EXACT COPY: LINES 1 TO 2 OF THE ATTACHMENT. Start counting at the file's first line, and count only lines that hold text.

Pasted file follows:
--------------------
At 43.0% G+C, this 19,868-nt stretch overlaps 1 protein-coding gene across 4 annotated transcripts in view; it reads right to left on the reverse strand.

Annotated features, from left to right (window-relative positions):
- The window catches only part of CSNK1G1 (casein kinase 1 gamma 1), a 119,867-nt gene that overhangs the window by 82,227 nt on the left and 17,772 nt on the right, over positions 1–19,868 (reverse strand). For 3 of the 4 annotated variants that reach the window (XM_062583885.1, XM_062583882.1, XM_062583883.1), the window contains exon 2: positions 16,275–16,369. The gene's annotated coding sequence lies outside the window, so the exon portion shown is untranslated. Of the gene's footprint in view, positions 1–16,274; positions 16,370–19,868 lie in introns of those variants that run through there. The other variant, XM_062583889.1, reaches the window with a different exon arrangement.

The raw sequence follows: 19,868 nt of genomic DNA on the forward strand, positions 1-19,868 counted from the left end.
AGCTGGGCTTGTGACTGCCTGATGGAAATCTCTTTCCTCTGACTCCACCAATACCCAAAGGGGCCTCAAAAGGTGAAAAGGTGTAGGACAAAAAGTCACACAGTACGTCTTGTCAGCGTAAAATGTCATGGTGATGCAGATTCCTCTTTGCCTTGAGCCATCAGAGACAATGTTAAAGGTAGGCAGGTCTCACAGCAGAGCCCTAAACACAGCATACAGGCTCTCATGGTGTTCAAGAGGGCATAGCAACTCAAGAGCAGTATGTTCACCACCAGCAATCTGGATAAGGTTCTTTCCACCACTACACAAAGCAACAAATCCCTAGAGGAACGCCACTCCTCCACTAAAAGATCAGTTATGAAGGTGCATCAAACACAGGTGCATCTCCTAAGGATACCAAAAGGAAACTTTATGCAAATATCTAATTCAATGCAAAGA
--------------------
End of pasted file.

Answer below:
At 43.0% G+C, this 19,868-nt stretch overlaps 1 protein-coding gene across 4 annotated transcripts in view; it reads right to left on the reverse strand.

Annotated features, from left to right (window-relative positions):